This week Bushwick will be hit by a slew of exciting new exhibitions all across the neighborhood, clearly rejoicing in the coming of crawl-worthy weather. While entirely different from one another, there are many trends that you’ll see this week as you go from gallery to gallery as themes of portraiture, self-realization, grand myth, and confrontation grace center stage. From exhibitions that examine process and the act of repetition, to the exploration of grand myths between the virtual space of the internet and real life, to a repositioning the importance of self-portrait in our current selfie-taking culture, gallery-goers will be able to experience works that not only promote self-reflection but resonate on a much more universal level.
While the title of this exhibition may speak for itself, Bushwick’s Community Darkroom’s new show investigates the role of self-portraiture since the proliferation of the “selfie” in contemporary culture. In a society that has fully embraced the instant gratification that comes from posting a “selfie with your bestie” across the interwebs, where does the self-portrait with its long and well-established legacy of reflection and contemplation go? Is there still a place for the revered practice of introspection, allegory and critique of the artist’s self as well as his or her environment when rarely does the selfie-taker pause to think about what he or she is doing?
TSA is back with a show that pays special attention to one of an artists most useful practices: repetition. Van Gogh had his sunflowers, Hirst has his dots, and Koons has, well… In any case, the utilitarian practice of formal repetition is given its due with this group show curated by Lindsey Landfried and featuring work by Kim Beck, Megan Cotts, Corey Escoto, Brian Giniewski, Crystal Gregory, Kate McGraw, Anna Mikolay, Helen O’Leary, Alex Paik, and Lilly Zuckerman. True to their artists collective identity, TSA presents their artists with a distinct self-awareness, as the artists themselves not only acknowledge their patterns and habits, but revel in it.
What some could consider an “artist’s artist,” the late Afranio Metelli avidly absorbed the many styles, movements, and cultures that he came across in his long and prolific life. Born and raised in Italy, his early artistic practices were clearly influenced by the great italian masters that came before him, while his later travels to France, Mexico City, and California had equally meaningful influence on his work. Covering five decades of his career, Odyssey and Odes takes the viewer through the artist’s constantly shifting aesthetic within his oeuvre of works on paper.
Described fittingly as “thoughtful but not fussy,” the drawings of Patrick Barth posses a simultaneous formality and familiarity. Informed by a skilled draftsmanship, Barth’s precise and defined linear style in then affected by a pure whimsicality as he introduces old photographs and other elements to create his compositions. The result of this combination is like that of an odd dream; you might feel right at home even surrounded by elements you know can’t be real.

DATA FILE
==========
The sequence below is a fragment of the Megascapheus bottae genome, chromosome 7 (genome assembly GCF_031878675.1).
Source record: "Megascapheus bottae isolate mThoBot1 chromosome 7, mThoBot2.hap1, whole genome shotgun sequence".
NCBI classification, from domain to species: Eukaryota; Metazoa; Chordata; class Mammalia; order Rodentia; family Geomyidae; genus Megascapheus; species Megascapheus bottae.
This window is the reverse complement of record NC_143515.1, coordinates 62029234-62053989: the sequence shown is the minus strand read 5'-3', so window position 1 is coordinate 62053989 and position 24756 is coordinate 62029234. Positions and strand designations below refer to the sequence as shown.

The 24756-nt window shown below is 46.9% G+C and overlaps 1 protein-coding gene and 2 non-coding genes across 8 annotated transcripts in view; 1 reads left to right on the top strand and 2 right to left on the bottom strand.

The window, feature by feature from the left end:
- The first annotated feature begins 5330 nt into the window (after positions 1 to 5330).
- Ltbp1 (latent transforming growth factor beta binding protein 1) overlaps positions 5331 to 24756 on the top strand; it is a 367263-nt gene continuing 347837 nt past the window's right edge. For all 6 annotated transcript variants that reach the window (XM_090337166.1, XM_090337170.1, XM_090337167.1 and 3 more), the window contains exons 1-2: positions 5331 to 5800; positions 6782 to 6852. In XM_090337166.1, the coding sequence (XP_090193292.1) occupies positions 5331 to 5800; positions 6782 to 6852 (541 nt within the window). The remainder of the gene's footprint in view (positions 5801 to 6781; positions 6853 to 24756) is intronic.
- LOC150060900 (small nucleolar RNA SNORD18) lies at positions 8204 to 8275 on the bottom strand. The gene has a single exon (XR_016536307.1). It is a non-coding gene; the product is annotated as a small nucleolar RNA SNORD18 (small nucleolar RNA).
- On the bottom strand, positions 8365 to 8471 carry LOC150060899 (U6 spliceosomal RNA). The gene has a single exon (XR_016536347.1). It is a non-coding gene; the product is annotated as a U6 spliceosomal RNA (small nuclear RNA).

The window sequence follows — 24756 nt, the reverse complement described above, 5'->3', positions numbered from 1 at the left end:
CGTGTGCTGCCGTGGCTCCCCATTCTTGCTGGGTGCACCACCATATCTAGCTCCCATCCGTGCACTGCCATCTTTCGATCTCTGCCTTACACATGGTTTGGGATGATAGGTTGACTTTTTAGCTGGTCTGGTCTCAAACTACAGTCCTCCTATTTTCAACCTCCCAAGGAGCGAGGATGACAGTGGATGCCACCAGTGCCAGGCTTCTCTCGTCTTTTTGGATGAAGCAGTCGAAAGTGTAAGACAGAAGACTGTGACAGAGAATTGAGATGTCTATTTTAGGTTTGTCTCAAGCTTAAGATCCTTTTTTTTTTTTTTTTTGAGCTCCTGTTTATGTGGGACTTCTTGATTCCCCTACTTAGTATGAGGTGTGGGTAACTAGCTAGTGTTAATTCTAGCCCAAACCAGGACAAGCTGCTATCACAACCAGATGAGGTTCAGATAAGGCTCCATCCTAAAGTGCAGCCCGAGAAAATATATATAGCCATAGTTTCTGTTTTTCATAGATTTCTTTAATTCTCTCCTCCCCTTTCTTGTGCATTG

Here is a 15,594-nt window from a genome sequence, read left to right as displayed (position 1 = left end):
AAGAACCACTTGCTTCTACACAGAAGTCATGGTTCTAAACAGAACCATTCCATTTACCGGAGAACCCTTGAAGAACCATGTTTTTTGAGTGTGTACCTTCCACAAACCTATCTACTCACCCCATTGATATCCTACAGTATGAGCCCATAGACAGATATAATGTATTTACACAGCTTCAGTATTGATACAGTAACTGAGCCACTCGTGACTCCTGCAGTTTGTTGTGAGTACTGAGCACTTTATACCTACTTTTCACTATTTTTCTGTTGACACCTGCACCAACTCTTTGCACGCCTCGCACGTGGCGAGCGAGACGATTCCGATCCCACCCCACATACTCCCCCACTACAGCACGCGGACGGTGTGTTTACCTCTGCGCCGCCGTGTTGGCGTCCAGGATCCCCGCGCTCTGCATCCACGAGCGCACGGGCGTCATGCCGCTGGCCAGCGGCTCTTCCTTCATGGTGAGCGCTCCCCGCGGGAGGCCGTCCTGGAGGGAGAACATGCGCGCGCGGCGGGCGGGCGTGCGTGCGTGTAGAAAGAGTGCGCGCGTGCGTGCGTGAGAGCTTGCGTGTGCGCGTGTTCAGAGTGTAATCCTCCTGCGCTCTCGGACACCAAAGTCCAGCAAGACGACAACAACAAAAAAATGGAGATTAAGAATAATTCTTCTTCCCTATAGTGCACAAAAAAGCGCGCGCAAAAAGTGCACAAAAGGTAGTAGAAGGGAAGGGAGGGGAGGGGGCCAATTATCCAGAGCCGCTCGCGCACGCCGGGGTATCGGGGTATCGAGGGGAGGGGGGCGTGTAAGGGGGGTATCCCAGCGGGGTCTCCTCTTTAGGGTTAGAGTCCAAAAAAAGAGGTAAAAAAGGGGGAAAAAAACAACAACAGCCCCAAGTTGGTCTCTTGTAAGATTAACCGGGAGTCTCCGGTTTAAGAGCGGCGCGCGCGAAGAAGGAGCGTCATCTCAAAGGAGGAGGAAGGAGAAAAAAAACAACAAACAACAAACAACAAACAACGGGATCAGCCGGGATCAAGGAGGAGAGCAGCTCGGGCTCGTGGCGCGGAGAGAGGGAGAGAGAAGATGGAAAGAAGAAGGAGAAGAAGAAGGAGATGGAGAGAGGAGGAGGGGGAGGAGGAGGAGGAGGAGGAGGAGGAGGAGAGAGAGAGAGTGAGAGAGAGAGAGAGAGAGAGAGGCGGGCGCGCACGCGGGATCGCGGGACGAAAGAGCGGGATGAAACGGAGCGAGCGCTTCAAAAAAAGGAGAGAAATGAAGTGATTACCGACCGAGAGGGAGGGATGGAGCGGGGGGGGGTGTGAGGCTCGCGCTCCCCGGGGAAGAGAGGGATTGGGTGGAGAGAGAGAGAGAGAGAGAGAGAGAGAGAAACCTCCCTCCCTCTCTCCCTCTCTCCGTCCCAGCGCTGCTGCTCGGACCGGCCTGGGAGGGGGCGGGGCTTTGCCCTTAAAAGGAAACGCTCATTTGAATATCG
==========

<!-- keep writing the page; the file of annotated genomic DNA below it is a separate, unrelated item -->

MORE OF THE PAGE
The photographs in this group show curated by Ruben Natal-San Miguel all delve into the extremely personal and intimate relationships artists can build with their work and their process. Whether the closeness derives from their personal drive to create, the pursuit of a specific shot, or even the subject itself, the artist’s obsession is often both the disease and the cure.
After a long and prolific career of never integrating people into his work, photographer Oliver Wasow finally does so in his new exhibition, Studio Visits. Wasow’s unique process involves his photographed subject, a green screen, and lots of post-production. Integrating the quotidien dress of his contemporary subjects with backgrounds reminiscent of vintage studio photography and Hudson River School landscapes, Wasow creates a strikingly realistic yet completely surreal effect in his compositions. Despite the faked setting, Wasow still captures a remarkable genuineness in his subjects that keeps drawing you in.
Material Disruption opens Friday at Loft 594, featuring the gallery’s affiliated artists who all share the defining characteristic of being process artists. Loft 594 will also host two related panel discussions on Saturday, April 5th from 4:15–6:30 PM. The first panel (4:15-5:15 PM) will go over Process Versus Concept, exploring the spectrum between what an artist likes to make and the images they want to create. The second panel, Bushwicked: Art Our Way (5:30-6:30 PM) will bring together local gallerists, artists and writers to discuss trends specific to Bushwick.
In this new solo endeavor, the multi-faceted artist Matthew HIllock presents work that brings the digitally-based URL in direct confrontation with aptly described “IRL” (in real life) elements creating new narratives from familiar sources. Inspired by mythologies across cultures, Hillock’s explains his goal is to “introduc[e] my cursor to humanity’s empty screen of hypocritical struggle and never ending myth.” In true post-internet art form, Hillock’s compositions are a result of the flattening and all-accepting ubiquitous nature of today’s web.
Just as our beloved epics tend to center around one hero- oftentimes tragic or doomed – the artists in Parallel Art Space’s new group show all feature a central and crucial material focus as the crux of their work. From Vincent Como’s repetitious folds acted onto the black paper that is both the foundation of his working process and the resultant product in his composition, to the reverential way Raymond E. Mingst presents religious relics in various points of decay, showing the effect of handling and time have had the object; the artists all focus on this tragic component of the sometimes tumultuous journeys the subject and materials must undergo.